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Teacă, C.-A., Roşu, D., Bodîrlău, R., and Roşu, L. (2013). "Structural changes in wood under artificial UV light irradiation determined by FTIR spectroscopy and color measurements - A brief review," BioRes. 8(1), 1478-1507.

Abstract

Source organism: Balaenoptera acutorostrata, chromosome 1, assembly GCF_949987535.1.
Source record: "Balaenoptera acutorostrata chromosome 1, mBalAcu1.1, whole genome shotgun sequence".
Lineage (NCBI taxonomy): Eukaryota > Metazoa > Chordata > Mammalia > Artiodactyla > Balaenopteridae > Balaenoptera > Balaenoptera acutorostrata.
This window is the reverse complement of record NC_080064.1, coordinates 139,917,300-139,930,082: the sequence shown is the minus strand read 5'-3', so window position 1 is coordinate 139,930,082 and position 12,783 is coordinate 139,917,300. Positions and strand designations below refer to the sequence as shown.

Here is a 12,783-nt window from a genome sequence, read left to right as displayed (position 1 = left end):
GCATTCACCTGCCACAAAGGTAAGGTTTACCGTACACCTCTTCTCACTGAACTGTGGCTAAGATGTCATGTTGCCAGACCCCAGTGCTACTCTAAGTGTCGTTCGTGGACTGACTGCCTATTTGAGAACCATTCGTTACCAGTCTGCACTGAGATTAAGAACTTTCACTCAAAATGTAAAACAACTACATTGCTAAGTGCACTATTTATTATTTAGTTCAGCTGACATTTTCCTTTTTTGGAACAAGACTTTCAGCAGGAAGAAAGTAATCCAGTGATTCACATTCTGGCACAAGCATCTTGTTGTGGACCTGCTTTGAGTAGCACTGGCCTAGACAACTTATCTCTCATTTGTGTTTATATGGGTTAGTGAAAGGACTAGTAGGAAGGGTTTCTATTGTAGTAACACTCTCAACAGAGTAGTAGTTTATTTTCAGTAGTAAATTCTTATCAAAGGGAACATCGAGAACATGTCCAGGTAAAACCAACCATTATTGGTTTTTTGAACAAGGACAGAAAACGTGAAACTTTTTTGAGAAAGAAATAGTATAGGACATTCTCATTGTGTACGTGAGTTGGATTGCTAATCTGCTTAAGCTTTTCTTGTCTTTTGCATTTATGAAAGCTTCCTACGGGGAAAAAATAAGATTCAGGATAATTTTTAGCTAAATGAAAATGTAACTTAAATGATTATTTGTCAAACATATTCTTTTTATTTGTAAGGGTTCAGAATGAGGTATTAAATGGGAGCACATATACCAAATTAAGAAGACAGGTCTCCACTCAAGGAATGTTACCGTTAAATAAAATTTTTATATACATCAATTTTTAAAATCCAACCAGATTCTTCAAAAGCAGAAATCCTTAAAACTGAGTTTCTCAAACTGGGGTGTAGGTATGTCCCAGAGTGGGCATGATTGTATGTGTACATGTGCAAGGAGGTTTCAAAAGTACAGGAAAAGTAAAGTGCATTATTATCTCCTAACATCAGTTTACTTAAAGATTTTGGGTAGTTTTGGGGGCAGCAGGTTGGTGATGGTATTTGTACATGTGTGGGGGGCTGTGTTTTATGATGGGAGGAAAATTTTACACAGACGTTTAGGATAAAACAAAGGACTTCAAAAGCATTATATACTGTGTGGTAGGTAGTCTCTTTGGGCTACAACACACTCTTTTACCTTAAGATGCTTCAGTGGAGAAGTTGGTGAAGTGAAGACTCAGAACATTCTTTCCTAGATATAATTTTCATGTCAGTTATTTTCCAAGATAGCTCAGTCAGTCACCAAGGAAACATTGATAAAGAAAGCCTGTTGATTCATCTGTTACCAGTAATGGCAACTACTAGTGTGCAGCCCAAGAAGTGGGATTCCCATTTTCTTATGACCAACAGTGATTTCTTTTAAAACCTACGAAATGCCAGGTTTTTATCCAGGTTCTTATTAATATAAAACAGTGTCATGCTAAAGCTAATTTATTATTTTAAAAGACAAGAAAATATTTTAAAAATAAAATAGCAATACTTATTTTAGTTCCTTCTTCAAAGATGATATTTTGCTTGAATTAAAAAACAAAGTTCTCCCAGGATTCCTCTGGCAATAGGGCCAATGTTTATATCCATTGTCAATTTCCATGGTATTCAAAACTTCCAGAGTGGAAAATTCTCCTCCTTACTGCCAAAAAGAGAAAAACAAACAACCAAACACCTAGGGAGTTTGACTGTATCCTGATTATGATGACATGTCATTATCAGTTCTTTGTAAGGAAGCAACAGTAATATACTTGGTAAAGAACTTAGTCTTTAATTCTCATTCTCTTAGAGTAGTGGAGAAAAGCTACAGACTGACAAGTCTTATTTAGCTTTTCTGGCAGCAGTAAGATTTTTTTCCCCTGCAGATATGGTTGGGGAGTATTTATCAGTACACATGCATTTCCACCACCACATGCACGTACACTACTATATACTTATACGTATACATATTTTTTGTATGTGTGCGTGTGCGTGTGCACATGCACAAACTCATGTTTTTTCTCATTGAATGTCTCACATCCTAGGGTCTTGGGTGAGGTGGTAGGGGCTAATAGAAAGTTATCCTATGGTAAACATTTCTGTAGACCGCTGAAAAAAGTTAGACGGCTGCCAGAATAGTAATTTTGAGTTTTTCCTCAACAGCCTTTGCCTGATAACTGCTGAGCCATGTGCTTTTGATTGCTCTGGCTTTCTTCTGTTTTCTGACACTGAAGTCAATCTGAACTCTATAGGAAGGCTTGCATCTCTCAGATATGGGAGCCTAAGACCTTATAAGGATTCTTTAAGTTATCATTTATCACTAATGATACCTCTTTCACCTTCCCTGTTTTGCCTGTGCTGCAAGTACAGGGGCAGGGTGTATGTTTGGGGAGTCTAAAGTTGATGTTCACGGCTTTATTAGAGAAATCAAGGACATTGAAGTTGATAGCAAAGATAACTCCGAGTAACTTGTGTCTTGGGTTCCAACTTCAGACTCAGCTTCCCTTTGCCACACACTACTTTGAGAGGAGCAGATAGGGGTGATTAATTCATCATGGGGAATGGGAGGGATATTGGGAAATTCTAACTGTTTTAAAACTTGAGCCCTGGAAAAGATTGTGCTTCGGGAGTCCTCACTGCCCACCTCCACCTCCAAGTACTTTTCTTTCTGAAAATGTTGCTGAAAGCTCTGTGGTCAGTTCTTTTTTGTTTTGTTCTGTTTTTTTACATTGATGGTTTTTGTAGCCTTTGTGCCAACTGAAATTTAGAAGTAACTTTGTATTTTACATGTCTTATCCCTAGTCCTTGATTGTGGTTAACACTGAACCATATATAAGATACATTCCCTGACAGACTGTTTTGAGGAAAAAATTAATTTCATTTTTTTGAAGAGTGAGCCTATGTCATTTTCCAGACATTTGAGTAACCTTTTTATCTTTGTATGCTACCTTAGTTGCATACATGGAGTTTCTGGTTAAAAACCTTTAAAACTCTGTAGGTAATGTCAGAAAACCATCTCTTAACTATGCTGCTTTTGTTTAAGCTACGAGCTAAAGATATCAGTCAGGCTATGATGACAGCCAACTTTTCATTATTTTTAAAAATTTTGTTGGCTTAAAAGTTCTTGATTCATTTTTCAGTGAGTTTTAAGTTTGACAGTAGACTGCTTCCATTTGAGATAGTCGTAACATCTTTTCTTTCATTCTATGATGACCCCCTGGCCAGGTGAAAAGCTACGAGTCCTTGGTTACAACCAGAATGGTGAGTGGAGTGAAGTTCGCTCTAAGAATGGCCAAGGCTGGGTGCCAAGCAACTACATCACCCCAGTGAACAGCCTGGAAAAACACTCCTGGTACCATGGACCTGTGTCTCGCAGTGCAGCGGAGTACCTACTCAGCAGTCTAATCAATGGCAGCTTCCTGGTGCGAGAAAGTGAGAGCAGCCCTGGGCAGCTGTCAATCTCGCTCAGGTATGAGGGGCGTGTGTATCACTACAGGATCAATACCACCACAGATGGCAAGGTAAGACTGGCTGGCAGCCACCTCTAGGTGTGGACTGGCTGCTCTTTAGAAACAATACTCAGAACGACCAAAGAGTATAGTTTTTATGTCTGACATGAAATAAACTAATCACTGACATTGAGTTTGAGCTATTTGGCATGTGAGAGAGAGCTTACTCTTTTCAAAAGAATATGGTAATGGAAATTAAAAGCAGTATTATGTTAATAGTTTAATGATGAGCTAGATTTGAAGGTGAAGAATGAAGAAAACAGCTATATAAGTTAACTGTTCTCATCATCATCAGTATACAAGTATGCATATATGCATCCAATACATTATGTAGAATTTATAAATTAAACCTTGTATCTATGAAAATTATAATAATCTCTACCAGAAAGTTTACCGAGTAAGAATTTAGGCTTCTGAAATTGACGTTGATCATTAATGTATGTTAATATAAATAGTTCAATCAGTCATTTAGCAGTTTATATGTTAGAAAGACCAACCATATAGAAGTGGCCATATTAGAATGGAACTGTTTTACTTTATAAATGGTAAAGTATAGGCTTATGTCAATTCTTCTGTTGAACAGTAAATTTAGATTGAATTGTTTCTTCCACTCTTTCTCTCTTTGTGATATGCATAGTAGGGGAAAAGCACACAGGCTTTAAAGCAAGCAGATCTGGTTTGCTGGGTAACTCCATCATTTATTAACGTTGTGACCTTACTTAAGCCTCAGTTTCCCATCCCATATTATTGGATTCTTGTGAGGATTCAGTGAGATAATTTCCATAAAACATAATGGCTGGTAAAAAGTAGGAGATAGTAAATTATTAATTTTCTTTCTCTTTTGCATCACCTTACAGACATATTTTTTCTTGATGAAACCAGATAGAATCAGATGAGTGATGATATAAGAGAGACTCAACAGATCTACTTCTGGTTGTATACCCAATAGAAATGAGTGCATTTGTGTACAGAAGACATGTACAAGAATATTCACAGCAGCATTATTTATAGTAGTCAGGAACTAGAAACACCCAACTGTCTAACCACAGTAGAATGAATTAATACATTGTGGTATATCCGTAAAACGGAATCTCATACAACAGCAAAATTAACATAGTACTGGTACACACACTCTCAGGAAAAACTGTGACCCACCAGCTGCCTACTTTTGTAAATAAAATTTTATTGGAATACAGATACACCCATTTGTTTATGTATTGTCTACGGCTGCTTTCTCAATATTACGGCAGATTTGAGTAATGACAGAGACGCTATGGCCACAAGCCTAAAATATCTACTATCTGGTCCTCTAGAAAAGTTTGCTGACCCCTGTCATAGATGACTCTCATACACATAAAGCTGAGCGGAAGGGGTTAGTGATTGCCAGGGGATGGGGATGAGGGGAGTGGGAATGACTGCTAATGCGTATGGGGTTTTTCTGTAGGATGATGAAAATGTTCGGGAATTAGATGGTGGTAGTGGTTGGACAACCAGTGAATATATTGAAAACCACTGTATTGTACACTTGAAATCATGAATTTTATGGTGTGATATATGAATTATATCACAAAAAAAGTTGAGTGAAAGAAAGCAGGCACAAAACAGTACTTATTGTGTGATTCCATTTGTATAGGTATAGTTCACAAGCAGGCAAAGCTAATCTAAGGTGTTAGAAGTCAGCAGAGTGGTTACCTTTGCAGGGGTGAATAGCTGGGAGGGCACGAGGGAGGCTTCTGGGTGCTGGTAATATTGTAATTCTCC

UV weathering, a process initiated primarily by the ultraviolet portion of the solar spectrum, causes surface degradation of wood. Additionally, the wetting and drying of wood through precipitation, diurnal and seasonal changes in relative humidity, abrasion by air particulates, temperature changes, atmospheric pollution, oxygen, and human activities, all contribute to the degradation of wood surfaces. Photo-oxidation or photo-chemical degradation affects only the wood surface, starting immediately after exposure to sunlight. Understanding the chemistry of UV degradation of wood requires knowledge of the chemical nature of wood components, the UV spectrum, and the interactions of UV radiation with various chemical structures in wood. Chemical changes can be evidenced by FTIR spectroscopy. Previous study has shown that wood chemical modification with succinic anhydride makes it slightly more stable to the artificial light action than non-modified wood, which might be due to a slight increase in lignin stability to the polychromatic light action. Analysis of color changes on coated wood surfaces for modified wood treated with epoxidized soybean oil (ESO) has shown that lightness (ΔL*) decreases, whereas a*, b*, and ΔE* increase with increasing irradiation time.
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